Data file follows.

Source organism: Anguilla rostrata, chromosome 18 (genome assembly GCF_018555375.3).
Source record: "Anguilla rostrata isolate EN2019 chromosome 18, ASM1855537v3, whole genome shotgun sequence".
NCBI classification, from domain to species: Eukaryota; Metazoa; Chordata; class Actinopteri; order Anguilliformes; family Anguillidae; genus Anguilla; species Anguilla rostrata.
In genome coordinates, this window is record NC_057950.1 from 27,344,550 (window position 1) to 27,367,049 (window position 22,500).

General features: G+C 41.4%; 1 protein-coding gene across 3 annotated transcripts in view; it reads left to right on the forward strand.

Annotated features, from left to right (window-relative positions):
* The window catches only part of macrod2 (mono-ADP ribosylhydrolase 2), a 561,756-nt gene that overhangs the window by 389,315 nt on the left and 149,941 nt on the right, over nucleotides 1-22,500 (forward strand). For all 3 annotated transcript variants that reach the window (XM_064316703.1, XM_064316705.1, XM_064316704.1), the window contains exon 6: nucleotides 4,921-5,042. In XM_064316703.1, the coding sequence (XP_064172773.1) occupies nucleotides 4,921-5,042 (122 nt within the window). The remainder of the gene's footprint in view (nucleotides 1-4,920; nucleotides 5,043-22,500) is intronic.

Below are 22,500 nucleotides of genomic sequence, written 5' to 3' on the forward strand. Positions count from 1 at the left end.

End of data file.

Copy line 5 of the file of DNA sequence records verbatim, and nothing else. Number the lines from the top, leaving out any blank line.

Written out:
General features: G+C 41.4%; 1 protein-coding gene across 3 annotated transcripts in view; it reads left to right on the forward strand.